That's what Kabita Chakraborty learned after she began doing research in Kolkata.

The world is in danger of running out of vaccines for a deadly disease: yellow fever. A major outbreak in the African nation of Angola has already depleted the stockpile that world health officials had set aside for emergencies. It's unclear whether new vaccines can be made in time — even as officials worry that the epidemic could spread through Asia and beyond.

They're simply test tubes, mainly filled with blood and saliva, but to researcher Beatriz Parra Patino, they're a lot more.

To her, each tube represents "a human being." And the blood and saliva may hold the answer to one of the many mysteries about the Zika virus sweeping through her native Colombia: Is it linked to Guillan-Barre syndrome, a neurological condition with excruciating effects, including temporary paralysis.

"I treat the tubes as if I was treating the person," she says, "with respect and trying to do my best."

Keila Atuesta Jaimes, a petite 25-year-old, is lying on an exam table next to an ultrasound machine. The doctor moves the wand across her belly. It's pretty flat. She's only about three months pregnant. Then suddenly, there's the heartbeat!

Atuesta smiles. Nervously. About three weeks ago she came down with the kind of rash and fever she figured could mean only one thing: Zika.

The Zika outbreak is aggravating an already tense relationship between Venezuela and Colombia. In Colombia, more than 37,000 people have fallen sick. Venezuela reports fewer than 5,000 cases — a number that Colombian officials find suspiciously low.

Juan Bitar heads the health department of a state in Colombia that shares a long border with Venezuela. "A lot of people who are sick with Zika in Venezuela are coming [to Colombia] for medical attention," he says.

Copyright 2016 NPR. To see more, visit http://www.npr.org/.

Transcript

RENEE MONTAGNE, HOST:

Two weeks ago, Jenny Tolosa found out she was pregnant.

The 23-year-old had no idea. "I didn't have any symptoms," she says. "I totally didn't expect this." She giggles, because she was excited by the news.

But she was also worried. She says her first thought was, "I think I had Zika last December!"

That's the mosquito-borne virus that's spreading through Latin America — and has been linked to the birth defect microcephaly, which causes an abnormally small head and possible brain damage.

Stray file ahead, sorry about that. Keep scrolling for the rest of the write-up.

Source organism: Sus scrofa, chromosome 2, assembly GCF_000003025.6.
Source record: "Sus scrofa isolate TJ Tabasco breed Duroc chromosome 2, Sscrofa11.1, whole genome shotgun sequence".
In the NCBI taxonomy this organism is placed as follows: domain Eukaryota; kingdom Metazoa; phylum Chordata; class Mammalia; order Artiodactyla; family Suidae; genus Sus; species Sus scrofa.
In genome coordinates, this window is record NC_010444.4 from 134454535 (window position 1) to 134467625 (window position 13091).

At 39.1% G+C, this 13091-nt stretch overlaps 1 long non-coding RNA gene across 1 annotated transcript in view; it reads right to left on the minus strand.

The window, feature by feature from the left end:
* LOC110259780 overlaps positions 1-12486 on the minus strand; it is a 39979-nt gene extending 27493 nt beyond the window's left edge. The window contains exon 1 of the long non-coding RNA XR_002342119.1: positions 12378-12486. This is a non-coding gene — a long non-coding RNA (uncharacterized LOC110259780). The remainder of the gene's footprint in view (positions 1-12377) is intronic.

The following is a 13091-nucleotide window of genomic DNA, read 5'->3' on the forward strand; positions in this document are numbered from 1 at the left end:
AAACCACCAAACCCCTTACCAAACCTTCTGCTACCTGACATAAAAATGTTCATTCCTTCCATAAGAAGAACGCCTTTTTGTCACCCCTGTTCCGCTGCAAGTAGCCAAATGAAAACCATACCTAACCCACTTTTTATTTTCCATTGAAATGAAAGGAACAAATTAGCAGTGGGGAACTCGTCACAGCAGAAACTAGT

If you're a government official, you don't want to get a call from Cees Klumper's office.

Because there's a good chance what you'll hear is basically this: "Either you send us back the money that was misused in the past, or we'll deduct double the amount from your future grants. It's your choice."

Maybe El Niño isn't as bad as its reputation.

El Niño is an ocean-warming phenomenon in the Pacific that crops up every few years and alters world weather patterns. And the world is in the middle of a big El Niño that roughly began in May 2015 and will continue for at least several more months this year.

This El Niño has already been linked to a series of weather-related disasters: Massive flooding in Paraguay. Drought in Ethiopia. Another looming food crisis in Madagascar and Zimbabwe.

What if your friend bragged that she'd just bought a brand of jeans because she'd checked out the company's practices and made sure they were ethical — no child labor, no polluting the environment by the manufacturer.

Maybe you'd thank her for the info, even be inspired to change your own buying habits.

But a study suggests a lot more of us would have an opposite reaction: "Boy," we'd think, "that friend is 'preachy' and 'less fashionable.' "

When a poor country is hit with a sudden catastrophe — say, an earthquake or a tsunami — the world is quick to send aid.

But a slow-moving disaster, the kind that unfolds over weeks or even months, is another story. There are no immediate, dramatic TV images, no screaming headlines.

And that means it's really tough for aid groups to raise the money needed.

Just ask John Graham. He's the head of the aid group Save the Children, and he's watching a slow-moving disaster unfold in Ethiopia as the world remains largely oblivious.